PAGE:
Standing against a forested backdrop on a 50-acre estate, the serene Berlin, Maryland, retreat that designer Arlene Critzos was given the task of creating a home that has all the exterior characteristics of a charming coastal New England house: gray stone walls, dark cedar shingles, gabled detailing and a steeply pitched roof. But first impressions can be deceiving, as is evident with a single step inside the door. “The owners wanted to walk in and say ‘wow,’ ” Critzos says of the warm, inviting interior with eye-catching details. “The entry, kitchen, living room and bar are all one large area with monumental ceiling heights and a strong architectural fireplace. The owners use this space to live and entertain, and its overall scale alone makes a statement.”
“It was very well-thought-out,” says Keith Iott, whose dual expertise as both architect and structural engineer shows in many of the home’s aspects—including the main level’s vast interior space. “Builder Robert Purcell and I worked together to establish the big picture of spatial relationships and take advantage of the views. There’s tons of structural steel in the house, but we were able to conceal the very large structural elements, and the open space is uninterrupted by columns.”
Filling the space was inspired by another mandate from the owners: to design, not decorate. “The owners are well-traveled and worldly,” says Critzos. “They’d spent years gathering ideas from around the world. We shifted, sorted and edited to get a direction going.” Pulling from their surroundings, Critzos, along with Catherine Belkov, senior director of design, and Joyce Pearl, senior residential manager, established a neutral color palette of amber, taupe, gray and clay for finishes and flooring, such as the variegated limestone that flows throughout much of the house. Against that, each room was assigned what Critzos calls a statement concept.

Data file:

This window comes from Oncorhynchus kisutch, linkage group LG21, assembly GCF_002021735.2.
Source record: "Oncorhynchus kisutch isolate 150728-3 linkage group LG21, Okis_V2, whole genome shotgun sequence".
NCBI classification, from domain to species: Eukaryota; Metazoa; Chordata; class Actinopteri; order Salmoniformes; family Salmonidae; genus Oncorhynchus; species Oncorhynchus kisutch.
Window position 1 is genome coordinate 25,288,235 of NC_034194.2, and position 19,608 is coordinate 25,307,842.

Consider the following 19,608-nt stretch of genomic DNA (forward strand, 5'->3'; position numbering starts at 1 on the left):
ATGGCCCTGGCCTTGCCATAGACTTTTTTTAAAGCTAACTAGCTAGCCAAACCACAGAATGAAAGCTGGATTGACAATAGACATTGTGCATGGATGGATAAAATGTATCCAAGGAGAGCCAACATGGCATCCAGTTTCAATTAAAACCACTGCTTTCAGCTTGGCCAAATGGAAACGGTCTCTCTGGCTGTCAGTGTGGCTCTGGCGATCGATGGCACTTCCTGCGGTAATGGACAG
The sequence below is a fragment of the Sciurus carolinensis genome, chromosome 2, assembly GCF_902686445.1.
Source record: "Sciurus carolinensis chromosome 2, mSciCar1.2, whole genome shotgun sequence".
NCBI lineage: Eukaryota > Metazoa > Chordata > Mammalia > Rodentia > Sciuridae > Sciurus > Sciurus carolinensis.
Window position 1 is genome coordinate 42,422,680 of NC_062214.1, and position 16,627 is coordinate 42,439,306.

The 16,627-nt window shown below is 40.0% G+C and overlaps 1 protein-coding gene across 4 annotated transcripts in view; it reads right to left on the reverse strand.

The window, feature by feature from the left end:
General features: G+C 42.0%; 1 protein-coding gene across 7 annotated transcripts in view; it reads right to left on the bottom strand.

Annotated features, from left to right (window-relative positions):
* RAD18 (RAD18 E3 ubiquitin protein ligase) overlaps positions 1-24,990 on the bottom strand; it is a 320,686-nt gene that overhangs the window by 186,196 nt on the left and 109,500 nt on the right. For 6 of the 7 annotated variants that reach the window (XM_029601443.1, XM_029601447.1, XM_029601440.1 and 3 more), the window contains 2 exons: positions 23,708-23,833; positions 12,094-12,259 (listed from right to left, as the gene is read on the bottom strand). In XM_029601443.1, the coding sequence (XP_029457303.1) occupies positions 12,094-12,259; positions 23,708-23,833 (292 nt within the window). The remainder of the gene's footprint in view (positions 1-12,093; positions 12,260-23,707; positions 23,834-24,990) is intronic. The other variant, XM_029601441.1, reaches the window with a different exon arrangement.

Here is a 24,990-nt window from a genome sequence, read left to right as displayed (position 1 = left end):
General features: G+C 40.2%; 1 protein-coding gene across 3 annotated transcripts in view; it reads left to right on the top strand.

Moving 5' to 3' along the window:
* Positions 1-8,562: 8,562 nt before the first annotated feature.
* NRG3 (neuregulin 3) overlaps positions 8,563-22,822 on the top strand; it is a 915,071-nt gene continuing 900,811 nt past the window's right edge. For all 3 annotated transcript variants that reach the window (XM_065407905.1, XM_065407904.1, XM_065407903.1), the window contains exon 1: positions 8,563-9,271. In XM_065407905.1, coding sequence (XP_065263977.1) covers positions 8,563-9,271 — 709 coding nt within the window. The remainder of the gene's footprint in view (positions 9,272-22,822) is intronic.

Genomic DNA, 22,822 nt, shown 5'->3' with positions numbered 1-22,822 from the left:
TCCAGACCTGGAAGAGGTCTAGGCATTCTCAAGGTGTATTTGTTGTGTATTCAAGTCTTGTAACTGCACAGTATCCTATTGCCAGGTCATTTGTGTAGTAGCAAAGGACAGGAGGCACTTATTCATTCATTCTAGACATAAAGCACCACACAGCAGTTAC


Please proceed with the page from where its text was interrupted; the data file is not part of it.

In the two-story living room, for example, the statement piece is a dramatic stone wall that encompasses a sculptural steel, cherrywood and etched-bronze fireplace with an integrated stand-up bar. “The stone was a guiding light, because you can see it from every vantage point,” says Critzos. “We balanced the material with comfortable, contemporary seating in livable fabrics that are easy to care for.” Case in point: A pair of warm amber sofas by Henredon and an ebony-and-walnut console are welcoming yet durable pieces.
Apart from the living room, but in full view, is the kitchen, for which Critzos collaborated with kitchen designer Joni Zimmerman of Design Solutions. “The owners entertain a lot,” says Critzos. “We wanted it to be a social place where people could gather to cook and be together.” To that end, cherrywood and bamboo-toned cabinetry was designed to look like furniture, accentuated with glass tile backsplashes and black lumiere granite countertops. Set slightly apart, a dining room features a glass-topped table and unobstructed views to the outdoors.
Other rooms in the home were designed with a bit more privacy in mind yet still possess their own statement-making qualities. The two-story library, for instance, features a custom cherrywood bookcase with ebonized panels and a rail system to allow access to upper-level shelves via a sliding ladder. A loft with glass rails overlooks the space. In the master suite, a freestanding custom headboard wall was designed and built to add architectural impact and separate the sleeping space from a private sitting area.
Each statement-making piece creates the perfect focal point for every room and truly reinforces the home’s overall pack-a-punch theme. “The height of the walls and ceilings, and details like a floating walnut staircase that runs from the basement to the second floor, were all major challenges, but generate dramatic impact,” says Purcell. And, as Critzos concludes, “The end result came together with no surprises and a happy client.”